There are plenty of proven and popular directors in the industry and at Trigger, Hiroyuki Imaishi and Yoh Yoshinari are the biggest names, whose styles have defined the studio’s reputation. However, after SSSS.Gridman and SSSS.Dynazenon, everyone should know director Akira Amemiya. Amemiya’s past work appears to some as a side-attraction in Trigger’s repertoire, having directed the comedic Inferno Cop and the frankly much-hated Ninja Slayer. However, their career as a key animator can be traced through many of the Trigger/Gainax greats and beyond, making their turn as the director of gridman quite interesting.
Many probably didn’t even know it was the same guy, as gridman appears as colorful and appealing as any other popular Trigger work from around that time. But as the show went on, it became clear that something was different, and it wasn’t just that the story had twists and turns in store for its characters. This was something different from a studio that people can typically rely on for something very familiar, and that was exciting.
gridman‘s initial buzz seemed typical of a Trigger show and after all, it was pretty weird, but for different reasons than usual. gridman is about Yuuta Hibiki, a boy with amnesia who realizes he can speak with Hyper Agent Gridman through an old computer in a shop who tells him he needs to “remember their mission.”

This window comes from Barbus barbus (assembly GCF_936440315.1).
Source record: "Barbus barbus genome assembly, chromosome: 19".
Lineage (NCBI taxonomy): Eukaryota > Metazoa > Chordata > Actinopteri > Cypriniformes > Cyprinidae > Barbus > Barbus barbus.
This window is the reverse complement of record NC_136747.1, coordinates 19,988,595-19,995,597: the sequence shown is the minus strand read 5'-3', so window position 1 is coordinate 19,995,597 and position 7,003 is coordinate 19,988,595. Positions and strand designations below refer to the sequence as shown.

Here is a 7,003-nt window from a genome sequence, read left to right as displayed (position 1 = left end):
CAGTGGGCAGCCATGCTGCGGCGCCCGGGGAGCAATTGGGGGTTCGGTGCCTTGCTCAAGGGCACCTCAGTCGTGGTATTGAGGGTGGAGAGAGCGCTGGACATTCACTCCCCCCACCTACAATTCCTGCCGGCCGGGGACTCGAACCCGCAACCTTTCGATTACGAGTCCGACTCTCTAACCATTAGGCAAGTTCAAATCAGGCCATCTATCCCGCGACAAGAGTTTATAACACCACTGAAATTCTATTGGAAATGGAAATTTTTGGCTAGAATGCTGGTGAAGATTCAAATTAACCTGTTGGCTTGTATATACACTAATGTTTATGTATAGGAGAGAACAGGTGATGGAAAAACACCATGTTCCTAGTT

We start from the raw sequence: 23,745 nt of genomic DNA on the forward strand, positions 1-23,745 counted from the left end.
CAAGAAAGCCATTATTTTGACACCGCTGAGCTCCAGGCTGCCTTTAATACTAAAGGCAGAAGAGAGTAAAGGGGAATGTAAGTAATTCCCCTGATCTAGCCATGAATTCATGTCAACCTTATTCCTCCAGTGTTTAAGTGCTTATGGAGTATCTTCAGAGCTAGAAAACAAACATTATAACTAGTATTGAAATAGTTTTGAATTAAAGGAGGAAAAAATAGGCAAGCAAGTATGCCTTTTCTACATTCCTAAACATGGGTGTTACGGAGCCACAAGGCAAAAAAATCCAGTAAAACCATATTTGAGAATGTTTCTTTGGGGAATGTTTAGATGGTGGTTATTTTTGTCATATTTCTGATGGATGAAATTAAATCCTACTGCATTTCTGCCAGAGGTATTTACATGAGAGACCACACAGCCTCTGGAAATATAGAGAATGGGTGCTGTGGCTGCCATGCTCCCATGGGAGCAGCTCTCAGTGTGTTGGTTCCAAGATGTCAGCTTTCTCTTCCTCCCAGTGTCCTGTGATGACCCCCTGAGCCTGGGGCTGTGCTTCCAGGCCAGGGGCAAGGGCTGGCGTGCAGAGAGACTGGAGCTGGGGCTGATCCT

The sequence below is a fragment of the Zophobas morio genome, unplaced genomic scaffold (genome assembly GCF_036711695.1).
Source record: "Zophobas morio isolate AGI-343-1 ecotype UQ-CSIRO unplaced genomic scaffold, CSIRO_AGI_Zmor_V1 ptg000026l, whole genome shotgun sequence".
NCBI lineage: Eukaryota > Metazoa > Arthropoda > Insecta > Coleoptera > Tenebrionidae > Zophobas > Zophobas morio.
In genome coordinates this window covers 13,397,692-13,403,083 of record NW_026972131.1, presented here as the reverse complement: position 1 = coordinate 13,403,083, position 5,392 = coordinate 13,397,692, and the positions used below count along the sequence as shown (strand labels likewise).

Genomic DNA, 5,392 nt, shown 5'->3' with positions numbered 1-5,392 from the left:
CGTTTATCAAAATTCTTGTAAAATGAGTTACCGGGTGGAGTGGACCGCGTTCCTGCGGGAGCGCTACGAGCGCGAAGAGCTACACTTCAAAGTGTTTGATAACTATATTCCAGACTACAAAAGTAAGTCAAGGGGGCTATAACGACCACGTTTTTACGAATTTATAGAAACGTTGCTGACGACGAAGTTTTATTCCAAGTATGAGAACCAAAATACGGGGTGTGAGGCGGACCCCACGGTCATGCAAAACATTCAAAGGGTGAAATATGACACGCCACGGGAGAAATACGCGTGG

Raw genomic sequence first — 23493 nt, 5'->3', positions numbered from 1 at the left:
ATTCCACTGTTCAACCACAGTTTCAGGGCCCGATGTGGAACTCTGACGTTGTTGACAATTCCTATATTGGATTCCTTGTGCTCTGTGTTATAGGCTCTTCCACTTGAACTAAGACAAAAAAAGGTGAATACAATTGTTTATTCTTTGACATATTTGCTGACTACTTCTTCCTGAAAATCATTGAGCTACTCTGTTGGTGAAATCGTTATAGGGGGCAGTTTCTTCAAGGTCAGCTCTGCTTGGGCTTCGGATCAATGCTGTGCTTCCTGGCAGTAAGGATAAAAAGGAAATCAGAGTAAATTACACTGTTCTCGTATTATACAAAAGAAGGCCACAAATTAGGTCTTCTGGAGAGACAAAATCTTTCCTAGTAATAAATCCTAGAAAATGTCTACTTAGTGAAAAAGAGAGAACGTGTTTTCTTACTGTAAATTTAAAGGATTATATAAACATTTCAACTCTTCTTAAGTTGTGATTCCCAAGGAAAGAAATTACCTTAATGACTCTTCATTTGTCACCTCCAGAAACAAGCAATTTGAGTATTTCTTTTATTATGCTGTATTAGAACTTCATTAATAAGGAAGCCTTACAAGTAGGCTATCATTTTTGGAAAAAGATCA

When kaiju start appearing, Yuuta has to enter the TV to transform into Gridman and appear in the city to fight kaiju, aided by his friends. But he and his friends realize that the day after they fight kaiju, the city returns to normal, completely fixed, and history is rewritten so that those that died are dead for different reasons.
A Darker Side of Trigger
There is a lot going on, and a lot of the formula is derived from classic Japanese tokusatsu, of which Gridman is an old character. However, there is a darkness under the surface that creeps its head the longer the show goes on, thanks in part to the antagonist of the story, Akane Shinjou.
Without spoiling much, Akane is working in tandem with another antagonist to create kaiju that will terrorize the city. Initially, it seems as though Akane is having her hatred towards others manipulated to kill off people she doesn’t like, but the truth is even more frightening. As an antagonist, she’s frightening, yet at the same time sad.
The horror of gridman is subtle and mostly frightens once one considers the implications, as not a lot of the visuals are over explicit in their portrayal of death. By all accounts, this is a series that harkens back to classic Japanese stories about transforming heroes, and then further deconstructs that format to wring it for all it’s worth.
in this way, gridman takes what could have been a primarily humorous story and injects some very compelling drama that is acted in a very naturalistic style. The way characters act is fundamentally different from how performances would go in a more theatrical production like Hiroyuki Imaishi typically directs for Trigger.
A lot of the action is produced in CGI, what one would consider a centerpiece of the program, and this is what likely turns many off of this series, and its sequel. There are justifications of course, such as the dissonance between 2D and 3D mirroring classic tokusatsu. In those shows, the action would be performed by actors in suits in miniature cities.